JPMH writes "At last, some quantitative analysis about software patents. This paper by Bessen and Hunt looks at the econometrics of who is being granted sw patents. It finds that far from encouraging innovation, software patenting is associated with firms which have *lower* then expected R&D spending as a proportion of sales (and even lower as a proportion of costs). Also, the companies which are most orientated towards software patenting (ie which have the largest proportion of their new patents in software) are the same companies who for their size are the most aggressive in the area of non-software patenting generally. This suggests that software patents are an unusually cheap and easy option for firms trying to build strategic "patent thickets" around their positions. Software patents have become a substitute, not an incentive, for innovation.
(Note: the key EU parliament committee vote in the debate on new legislation on software patenting in Europe is now expected on 10 June, not May 21. Still time to write those letters)." Read on for some interesting findings from the study.
"The paper itself is quite technical, with a detailed presentation of the mathematical economics involved, so here are some of Bessen and Hunt's more interesting results (see especially the tables at the end of the paper for more details):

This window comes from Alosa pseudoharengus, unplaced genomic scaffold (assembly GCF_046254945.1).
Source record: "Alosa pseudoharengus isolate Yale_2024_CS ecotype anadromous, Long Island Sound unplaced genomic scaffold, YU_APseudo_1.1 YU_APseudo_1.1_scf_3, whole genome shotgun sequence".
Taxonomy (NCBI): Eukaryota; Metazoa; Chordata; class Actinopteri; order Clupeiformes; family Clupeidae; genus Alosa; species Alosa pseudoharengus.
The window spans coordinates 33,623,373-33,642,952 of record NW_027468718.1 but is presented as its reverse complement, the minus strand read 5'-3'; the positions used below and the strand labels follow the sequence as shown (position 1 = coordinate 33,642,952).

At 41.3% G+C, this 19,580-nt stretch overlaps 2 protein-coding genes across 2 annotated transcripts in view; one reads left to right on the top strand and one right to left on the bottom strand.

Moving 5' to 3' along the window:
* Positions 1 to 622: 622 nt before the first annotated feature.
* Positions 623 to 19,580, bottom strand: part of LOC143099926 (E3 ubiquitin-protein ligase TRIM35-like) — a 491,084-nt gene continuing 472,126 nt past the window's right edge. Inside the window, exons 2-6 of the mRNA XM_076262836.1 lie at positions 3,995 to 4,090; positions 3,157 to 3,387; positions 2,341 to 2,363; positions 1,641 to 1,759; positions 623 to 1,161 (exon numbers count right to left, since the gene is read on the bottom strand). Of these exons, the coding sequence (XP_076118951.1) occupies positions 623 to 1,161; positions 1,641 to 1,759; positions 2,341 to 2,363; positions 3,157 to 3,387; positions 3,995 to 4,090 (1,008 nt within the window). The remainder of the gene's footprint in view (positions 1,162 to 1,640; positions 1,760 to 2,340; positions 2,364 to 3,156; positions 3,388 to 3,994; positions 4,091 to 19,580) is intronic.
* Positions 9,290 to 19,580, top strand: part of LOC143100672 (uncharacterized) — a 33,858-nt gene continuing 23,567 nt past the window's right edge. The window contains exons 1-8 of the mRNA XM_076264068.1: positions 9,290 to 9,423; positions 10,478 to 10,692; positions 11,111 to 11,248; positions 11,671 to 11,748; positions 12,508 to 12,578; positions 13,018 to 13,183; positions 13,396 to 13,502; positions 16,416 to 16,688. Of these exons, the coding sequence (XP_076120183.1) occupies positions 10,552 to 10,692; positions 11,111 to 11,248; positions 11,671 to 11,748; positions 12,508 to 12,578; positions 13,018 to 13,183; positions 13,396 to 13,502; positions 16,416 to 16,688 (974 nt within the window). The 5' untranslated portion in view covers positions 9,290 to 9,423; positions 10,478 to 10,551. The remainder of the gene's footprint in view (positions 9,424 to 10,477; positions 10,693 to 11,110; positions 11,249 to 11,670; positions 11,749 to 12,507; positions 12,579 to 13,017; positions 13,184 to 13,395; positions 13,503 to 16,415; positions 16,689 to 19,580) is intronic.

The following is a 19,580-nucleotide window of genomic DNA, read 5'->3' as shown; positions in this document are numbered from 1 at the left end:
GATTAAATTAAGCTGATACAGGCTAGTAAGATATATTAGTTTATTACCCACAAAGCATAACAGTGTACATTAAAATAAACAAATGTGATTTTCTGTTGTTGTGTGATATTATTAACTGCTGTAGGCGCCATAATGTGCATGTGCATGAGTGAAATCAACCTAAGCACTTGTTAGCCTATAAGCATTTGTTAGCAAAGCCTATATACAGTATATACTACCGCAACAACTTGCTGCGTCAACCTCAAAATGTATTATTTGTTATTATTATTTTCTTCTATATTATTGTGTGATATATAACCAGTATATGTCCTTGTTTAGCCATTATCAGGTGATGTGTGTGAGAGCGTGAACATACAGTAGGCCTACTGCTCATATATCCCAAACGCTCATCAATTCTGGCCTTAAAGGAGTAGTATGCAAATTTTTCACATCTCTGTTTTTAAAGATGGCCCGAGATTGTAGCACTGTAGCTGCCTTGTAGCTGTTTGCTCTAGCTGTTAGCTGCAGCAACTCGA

- 69% of software patents in 1995-99 were assigned to manufacturing companies, despite these only employing 10% of programmers and analysts.
- Pure software publishers obtain unusually few patents per $10m R&D, only about a quarter of the rate for the whole economy. (But software services firms, and especially IBM, patent significantly more).
- In the 1980s, when software patents were hard to obtain, firms whose patents were mostly in software had unusally low numbers of patents in total (allowing for their size, R&D spending etc).
- Now this has reversed, and the firms with the largest proportion of their patents in software are those which are also granted the largest number of non-software patents (again, allowing for their size, R&D spending etc).
- A higher proportion of software patents is associated with a reduction in R&D as a proportion of sales, and an even larger reduction in R&D as a proportion of costs.
- Without the substitution of patent activity for research, "thumbnail calculations imply that at the end of the 90s R&D would have been about 10-15% higher" for the economy as a whole."